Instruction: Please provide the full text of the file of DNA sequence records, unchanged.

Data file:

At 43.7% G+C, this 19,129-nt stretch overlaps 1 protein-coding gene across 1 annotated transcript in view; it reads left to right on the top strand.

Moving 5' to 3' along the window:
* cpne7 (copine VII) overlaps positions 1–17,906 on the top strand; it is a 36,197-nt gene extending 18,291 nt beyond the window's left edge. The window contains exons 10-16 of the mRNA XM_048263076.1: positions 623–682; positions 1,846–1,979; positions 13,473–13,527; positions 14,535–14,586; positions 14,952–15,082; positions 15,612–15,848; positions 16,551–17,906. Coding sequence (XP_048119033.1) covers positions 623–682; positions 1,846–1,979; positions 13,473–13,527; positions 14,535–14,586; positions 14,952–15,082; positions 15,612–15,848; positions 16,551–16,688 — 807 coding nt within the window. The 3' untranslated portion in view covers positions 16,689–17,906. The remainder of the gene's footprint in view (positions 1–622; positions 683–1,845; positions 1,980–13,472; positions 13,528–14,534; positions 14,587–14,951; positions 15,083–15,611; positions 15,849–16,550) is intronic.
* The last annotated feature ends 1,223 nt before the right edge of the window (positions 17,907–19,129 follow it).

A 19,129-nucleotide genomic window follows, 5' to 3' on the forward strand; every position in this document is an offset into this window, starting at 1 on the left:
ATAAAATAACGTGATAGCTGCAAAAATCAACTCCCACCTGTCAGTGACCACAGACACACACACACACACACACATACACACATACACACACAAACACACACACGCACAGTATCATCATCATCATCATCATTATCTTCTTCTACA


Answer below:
At 43.7% G+C, this 19,129-nt stretch overlaps 1 protein-coding gene across 1 annotated transcript in view; it reads left to right on the top strand.

Moving 5' to 3' along the window:
* cpne7 (copine VII) overlaps positions 1–17,906 on the top strand; it is a 36,197-nt gene extending 18,291 nt beyond the window's left edge. The window contains exons 10-16 of the mRNA XM_048263076.1: positions 623–682; positions 1,846–1,979; positions 13,473–13,527; positions 14,535–14,586; positions 14,952–15,082; positions 15,612–15,848; positions 16,551–17,906. Coding sequence (XP_048119033.1) covers positions 623–682; positions 1,846–1,979; positions 13,473–13,527; positions 14,535–14,586; positions 14,952–15,082; positions 15,612–15,848; positions 16,551–16,688 — 807 coding nt within the window. The 3' untranslated portion in view covers positions 16,689–17,906. The remainder of the gene's footprint in view (positions 1–622; positions 683–1,845; positions 1,980–13,472; positions 13,528–14,534; positions 14,587–14,951; positions 15,083–15,611; positions 15,849–16,550) is intronic.
* The last annotated feature ends 1,223 nt before the right edge of the window (positions 17,907–19,129 follow it).

A 19,129-nucleotide genomic window follows, 5' to 3' on the forward strand; every position in this document is an offset into this window, starting at 1 on the left:
ATAAAATAACGTGATAGCTGCAAAAATCAACTCCCACCTGTCAGTGACCACAGACACACACACACACACACACATACACACATACACACACAAACACACACACGCACAGTATCATCATCATCATCATCATTATCTTCTTCTACA